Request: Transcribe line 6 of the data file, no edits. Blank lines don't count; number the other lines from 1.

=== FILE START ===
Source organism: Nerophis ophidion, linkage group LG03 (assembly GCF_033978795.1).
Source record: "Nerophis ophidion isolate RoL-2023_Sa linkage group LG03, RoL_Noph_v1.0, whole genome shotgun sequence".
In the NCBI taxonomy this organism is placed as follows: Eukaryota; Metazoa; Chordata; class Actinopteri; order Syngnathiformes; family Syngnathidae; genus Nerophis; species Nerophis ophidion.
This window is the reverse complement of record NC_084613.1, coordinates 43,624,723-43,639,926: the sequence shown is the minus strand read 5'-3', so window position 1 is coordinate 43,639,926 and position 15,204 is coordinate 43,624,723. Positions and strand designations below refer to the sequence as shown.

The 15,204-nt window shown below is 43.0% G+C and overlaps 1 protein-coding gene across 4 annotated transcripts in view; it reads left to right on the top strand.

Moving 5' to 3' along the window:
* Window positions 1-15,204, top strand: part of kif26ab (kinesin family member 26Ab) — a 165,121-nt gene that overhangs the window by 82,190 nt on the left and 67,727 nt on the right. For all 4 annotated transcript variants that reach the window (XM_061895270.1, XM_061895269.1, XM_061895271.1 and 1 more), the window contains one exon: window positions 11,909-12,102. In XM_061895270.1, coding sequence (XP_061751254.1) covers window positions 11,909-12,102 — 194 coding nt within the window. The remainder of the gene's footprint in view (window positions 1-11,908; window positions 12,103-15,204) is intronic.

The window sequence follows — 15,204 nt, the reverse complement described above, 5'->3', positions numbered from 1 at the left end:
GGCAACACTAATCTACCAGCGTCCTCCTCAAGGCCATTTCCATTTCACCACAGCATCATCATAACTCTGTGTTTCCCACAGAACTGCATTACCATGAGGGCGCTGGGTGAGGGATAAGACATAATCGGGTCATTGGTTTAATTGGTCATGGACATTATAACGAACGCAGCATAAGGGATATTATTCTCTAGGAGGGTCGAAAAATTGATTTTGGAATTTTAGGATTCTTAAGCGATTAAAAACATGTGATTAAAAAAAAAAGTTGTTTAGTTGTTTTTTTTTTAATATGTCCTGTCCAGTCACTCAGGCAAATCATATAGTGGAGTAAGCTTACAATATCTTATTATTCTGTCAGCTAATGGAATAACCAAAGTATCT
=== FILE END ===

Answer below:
Moving 5' to 3' along the window: